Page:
The developer D, which has passed through the portion facing the developing roller 71, passes under the recovered-toner carry-in port 81. The toner collected by the drum cleaner 16 corresponding to each color is carried through the recovered-toner carry-in port 81. Incidentally, in the black-image developing device 14K, the toner recovered by the belt cleaner 25 is also carried in. The recovered toner is supplied to increase the toner concentration slightly.

Moreover, the developer D, which has passed under the recovered-toner carry-in port 81, then passes under the developer discharge port 82. The developer D, which is left over by supply of the new developer D through the developer carry-in port 83, is discharged through the developer discharge port 82. Here, the developer D, which is left over, contains the carrier C deteriorated due to use of the toner for an extended period of time, the recovered toner carried from the drum cleaner 16 or belt cleaner 25, and the like.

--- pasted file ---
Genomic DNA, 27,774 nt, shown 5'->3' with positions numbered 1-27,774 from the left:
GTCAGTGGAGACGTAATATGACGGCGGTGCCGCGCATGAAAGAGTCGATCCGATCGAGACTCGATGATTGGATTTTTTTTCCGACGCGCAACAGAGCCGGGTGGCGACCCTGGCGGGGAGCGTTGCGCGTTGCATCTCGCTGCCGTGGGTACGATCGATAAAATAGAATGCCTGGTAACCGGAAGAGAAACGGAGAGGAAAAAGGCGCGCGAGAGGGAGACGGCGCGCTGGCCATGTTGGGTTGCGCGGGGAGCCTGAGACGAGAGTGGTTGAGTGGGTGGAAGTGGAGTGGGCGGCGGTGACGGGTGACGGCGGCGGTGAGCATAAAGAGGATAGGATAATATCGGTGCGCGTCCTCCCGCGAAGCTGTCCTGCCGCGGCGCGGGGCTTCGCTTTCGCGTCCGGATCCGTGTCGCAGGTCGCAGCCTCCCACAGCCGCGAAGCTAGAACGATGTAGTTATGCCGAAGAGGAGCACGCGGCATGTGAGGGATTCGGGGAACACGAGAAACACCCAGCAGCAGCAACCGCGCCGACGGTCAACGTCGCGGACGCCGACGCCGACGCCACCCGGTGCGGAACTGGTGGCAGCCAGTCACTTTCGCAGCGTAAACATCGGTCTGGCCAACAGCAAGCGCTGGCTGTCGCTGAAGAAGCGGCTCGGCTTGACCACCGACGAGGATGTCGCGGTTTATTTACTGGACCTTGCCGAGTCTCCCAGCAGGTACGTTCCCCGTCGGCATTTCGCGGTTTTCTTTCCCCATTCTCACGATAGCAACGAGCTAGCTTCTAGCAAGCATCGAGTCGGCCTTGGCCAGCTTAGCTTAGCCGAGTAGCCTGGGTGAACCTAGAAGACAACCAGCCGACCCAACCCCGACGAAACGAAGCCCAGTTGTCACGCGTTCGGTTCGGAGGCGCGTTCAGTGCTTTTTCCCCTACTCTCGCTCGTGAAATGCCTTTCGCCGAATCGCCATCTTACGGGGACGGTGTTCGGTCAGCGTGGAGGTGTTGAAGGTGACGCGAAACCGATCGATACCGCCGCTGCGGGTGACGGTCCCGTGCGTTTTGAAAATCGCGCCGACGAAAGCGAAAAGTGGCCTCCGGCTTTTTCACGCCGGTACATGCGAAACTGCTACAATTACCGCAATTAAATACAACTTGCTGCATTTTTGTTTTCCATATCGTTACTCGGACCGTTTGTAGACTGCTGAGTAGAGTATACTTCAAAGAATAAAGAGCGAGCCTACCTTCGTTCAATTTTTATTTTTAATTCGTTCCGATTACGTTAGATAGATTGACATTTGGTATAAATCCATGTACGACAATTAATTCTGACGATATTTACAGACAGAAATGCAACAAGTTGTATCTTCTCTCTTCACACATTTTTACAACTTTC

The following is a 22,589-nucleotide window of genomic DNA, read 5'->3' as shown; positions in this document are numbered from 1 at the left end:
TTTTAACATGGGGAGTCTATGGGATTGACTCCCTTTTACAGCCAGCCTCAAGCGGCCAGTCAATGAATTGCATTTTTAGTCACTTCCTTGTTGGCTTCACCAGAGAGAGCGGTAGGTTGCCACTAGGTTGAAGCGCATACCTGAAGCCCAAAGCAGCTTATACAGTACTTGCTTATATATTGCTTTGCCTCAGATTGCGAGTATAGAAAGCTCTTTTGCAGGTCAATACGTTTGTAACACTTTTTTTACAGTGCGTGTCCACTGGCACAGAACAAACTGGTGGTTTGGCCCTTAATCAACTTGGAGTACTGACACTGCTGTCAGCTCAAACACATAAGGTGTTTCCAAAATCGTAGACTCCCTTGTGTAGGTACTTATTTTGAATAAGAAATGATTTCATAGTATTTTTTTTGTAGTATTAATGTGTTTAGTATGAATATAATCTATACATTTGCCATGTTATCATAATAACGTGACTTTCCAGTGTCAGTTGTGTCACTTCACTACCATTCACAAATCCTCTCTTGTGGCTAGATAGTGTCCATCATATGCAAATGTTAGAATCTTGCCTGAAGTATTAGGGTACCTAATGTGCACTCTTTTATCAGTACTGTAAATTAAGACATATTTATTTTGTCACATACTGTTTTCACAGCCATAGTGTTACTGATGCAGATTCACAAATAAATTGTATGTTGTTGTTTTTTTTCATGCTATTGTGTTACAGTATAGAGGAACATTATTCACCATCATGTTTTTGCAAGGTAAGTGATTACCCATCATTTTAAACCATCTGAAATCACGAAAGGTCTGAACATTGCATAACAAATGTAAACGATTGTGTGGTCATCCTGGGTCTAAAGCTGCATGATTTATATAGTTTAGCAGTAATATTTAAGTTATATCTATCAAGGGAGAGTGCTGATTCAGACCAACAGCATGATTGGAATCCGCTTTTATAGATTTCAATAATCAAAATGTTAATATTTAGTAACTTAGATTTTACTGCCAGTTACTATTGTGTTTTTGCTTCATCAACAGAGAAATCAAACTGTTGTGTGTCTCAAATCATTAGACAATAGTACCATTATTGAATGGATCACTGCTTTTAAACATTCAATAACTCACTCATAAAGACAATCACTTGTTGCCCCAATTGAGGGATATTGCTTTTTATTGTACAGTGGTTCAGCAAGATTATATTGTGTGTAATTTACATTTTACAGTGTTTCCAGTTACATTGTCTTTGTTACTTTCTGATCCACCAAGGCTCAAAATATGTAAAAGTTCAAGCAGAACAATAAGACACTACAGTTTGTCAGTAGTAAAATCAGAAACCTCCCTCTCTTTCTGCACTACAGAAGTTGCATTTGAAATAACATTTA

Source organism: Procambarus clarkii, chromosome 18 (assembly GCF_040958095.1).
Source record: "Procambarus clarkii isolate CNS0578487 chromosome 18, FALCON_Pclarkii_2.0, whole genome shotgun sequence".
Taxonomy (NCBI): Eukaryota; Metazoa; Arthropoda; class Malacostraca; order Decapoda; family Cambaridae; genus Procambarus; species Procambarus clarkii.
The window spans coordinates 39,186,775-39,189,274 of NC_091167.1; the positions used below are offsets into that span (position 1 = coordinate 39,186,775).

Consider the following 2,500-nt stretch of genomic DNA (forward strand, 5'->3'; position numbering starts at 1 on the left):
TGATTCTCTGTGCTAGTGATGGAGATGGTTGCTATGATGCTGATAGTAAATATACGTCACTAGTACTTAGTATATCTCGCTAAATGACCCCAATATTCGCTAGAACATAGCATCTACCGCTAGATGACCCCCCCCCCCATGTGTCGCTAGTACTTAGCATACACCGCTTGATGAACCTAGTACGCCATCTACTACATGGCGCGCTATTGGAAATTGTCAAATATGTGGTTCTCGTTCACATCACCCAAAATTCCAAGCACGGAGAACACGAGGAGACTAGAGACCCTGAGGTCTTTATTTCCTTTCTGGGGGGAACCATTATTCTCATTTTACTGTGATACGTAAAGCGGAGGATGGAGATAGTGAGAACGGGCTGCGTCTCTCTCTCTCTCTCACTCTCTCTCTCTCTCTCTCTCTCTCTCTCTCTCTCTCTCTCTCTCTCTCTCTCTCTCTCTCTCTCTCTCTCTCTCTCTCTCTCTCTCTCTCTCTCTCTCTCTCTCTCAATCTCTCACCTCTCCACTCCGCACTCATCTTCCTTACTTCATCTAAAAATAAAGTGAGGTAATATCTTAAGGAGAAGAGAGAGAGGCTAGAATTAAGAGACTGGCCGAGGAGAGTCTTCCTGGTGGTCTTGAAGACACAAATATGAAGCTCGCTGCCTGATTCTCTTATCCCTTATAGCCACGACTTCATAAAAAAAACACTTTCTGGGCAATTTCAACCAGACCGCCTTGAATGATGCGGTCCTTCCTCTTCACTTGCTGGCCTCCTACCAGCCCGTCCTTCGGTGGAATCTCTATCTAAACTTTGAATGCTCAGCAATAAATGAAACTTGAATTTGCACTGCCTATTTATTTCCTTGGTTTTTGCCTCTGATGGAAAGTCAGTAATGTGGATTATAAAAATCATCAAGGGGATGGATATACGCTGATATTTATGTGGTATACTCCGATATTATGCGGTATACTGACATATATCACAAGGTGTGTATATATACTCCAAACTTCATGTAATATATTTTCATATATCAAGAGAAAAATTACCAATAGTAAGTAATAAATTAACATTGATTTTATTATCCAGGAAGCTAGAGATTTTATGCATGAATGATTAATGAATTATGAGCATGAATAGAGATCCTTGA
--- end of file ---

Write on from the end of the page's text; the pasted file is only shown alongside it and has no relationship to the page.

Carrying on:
Also, the developer D, which has passed under the developer discharge port 82 again, reaches the position under the developer carry-in port 83. Thereafter, supply of new developer D, development, supply of recovered toner, and discharge of excessive toner are carried out in the above-described order.

Here, the recovered toner supplied through the recovered-toner carry-in port 81 will be described.